The following is a very interesting article written by Kamloops Fly Fishers Association member, and long time BC interior fly fisherman, Ron Newman. Ron has been fly fishing rainbow trout in our province for over 30 years, during which he has done a great amount of research and data collection which has enabled him to acquire a vast degree of knowledge on the subject. Thanks Ron for sharing some of your invaluable fly fishing expertise with us!
Barometric Pressure & Fishing ……. by Ron Newman
Over the years, folks have said that fishing was better when the barometer was either high, low, rising, falling, or steady. I even went on the Internet to see if there was a consensus and there wasn’t. About the only thing that seemed certain was that there was no known scientific reason that the barometer should affect the fish.
So I finally decided to get the pressure readings for my 974 recorded fishing trips and see if there was any kind of correlation. I couldn’t get readings at each lake so I used the readings from Kamloops Airport which is essentially the epicenter of my fishing trips. I got readings for 24 hours and 3 hours in advance of each fishing day. I also got readings for the time I started fishing and 4 hours after that for to give a total of four pressure readings for each fishing trip.
Here is a summary of the findings:
|Success Prior to and During Fishing|
|Pressure in Millibars||Strikes per Hour (S/Hr)|
|Greater than 1030||2.84|
|1027 to 1030||2.37|
|1024 to 1027||2.23|
|1021 to 1024||2.08|
|1018 to 1021||1.99|
|1015 to 1018||1.81|
|1012 to 1015||1.71|
|1009 to 1012||1.91|
|1006 to 1009||1.99|
|1003 to 1006||2.00|
|Less than 1003||2.38|
The average success rate for all trips is 1.91 strikes per hour. And for those who care, 10 millibars equals one kilopascal. Either is accepted for barometric pressure readings in Canada.
I had expected numbers to bounce all over the place and was surprised to see consistency as the data for barometric pressure changed. The trend held true for readings prior to the start of fishing as well as readings during fishing and so the table shows the average of these readings. Thus, the answer to the question about barometric pressure is that fishing is BEST when the barometer is high. But it is also above average fishing when the barometer is low. It is in the middle pressure ranges (1012 to 1018 millibars) that the fishing is below average. I also checked out rising and falling barometric pressures. Prior to the start of fishing, it is best if the pressure is rapidly rising or rapidly falling. While fishing, success is best if the pressure remains steady.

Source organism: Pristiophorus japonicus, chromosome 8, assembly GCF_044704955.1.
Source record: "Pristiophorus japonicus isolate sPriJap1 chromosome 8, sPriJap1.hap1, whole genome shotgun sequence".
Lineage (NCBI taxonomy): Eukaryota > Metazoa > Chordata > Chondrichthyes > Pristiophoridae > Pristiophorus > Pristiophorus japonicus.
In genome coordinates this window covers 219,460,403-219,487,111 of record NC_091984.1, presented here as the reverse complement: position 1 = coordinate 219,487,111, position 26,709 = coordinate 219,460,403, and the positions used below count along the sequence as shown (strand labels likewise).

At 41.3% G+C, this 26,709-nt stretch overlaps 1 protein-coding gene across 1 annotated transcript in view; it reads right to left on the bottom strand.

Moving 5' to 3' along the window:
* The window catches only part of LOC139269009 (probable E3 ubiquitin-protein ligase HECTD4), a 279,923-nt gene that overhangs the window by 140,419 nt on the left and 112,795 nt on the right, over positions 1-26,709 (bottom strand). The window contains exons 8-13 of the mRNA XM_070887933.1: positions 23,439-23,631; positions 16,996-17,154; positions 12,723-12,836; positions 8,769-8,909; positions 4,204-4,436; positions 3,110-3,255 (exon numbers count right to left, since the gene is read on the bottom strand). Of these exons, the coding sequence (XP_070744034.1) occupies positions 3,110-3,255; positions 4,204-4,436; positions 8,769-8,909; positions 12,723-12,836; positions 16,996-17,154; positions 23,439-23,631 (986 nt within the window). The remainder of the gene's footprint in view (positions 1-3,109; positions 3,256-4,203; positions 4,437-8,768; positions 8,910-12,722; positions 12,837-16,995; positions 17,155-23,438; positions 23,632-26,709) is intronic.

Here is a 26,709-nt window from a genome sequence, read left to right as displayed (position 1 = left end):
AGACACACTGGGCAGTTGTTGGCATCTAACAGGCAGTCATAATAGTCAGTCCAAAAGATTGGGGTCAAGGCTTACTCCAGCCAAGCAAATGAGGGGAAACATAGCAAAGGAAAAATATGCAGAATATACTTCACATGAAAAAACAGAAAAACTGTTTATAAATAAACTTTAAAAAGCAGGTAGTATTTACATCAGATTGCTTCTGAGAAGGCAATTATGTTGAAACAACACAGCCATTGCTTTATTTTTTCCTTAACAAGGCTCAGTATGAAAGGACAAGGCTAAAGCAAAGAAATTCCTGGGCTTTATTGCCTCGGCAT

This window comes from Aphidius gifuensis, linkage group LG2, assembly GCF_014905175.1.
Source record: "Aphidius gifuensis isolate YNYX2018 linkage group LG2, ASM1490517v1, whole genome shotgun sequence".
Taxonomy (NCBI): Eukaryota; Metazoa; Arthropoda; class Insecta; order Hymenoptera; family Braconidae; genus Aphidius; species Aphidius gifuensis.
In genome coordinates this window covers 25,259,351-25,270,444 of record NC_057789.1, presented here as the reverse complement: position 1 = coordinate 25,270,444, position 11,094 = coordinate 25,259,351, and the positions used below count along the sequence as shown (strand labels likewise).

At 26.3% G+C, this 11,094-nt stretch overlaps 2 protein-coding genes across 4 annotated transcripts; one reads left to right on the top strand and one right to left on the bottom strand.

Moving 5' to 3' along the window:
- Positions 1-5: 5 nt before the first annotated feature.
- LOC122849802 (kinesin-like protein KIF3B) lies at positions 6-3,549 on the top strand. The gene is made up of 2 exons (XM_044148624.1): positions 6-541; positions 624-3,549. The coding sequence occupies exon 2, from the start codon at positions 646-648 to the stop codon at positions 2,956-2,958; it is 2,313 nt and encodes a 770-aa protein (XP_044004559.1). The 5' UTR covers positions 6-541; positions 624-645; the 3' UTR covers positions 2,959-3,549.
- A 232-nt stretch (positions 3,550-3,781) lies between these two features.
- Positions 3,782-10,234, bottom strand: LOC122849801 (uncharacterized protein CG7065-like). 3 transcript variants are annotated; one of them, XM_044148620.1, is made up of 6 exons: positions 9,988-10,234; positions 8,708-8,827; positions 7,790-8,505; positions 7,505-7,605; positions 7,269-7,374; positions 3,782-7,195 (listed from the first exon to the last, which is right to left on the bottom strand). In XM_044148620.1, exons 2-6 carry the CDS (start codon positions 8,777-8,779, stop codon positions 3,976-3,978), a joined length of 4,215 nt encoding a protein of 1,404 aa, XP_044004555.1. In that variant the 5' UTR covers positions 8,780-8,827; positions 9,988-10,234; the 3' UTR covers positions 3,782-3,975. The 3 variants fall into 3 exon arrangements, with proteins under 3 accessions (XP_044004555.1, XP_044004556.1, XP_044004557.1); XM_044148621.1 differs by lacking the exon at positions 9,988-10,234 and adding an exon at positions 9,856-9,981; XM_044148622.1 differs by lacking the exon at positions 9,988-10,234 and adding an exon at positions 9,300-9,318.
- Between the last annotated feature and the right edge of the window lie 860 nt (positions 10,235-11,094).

Following is a summary of these pressure changes:
|Barometric Pressure||Rapid Rise S/Hr||Rise S/Hr||Steady S/Hr||Fall S/Hr||Rapid Fall S/Hr|
|Prior to Fishing||2.14||1.88||1.89||1.78||2.09|
Those are the results of my investigations. Make up your own mind about how barometric pressure affects fishing but remember that according to the
scientists, air pressure isn’t supposed to affect fish. If a trout moves up or down the water column by more than three feet it goes through more pressure changes than can be exerted by changing from the highest to the lowest barometric pressures.
* Thanks again Ron and stay tuned folks as we will soon be reviewing Ron’s book – Rainbow Trout Fly Fishing: A Guide for Still Waters! In the meantime please check it out here!
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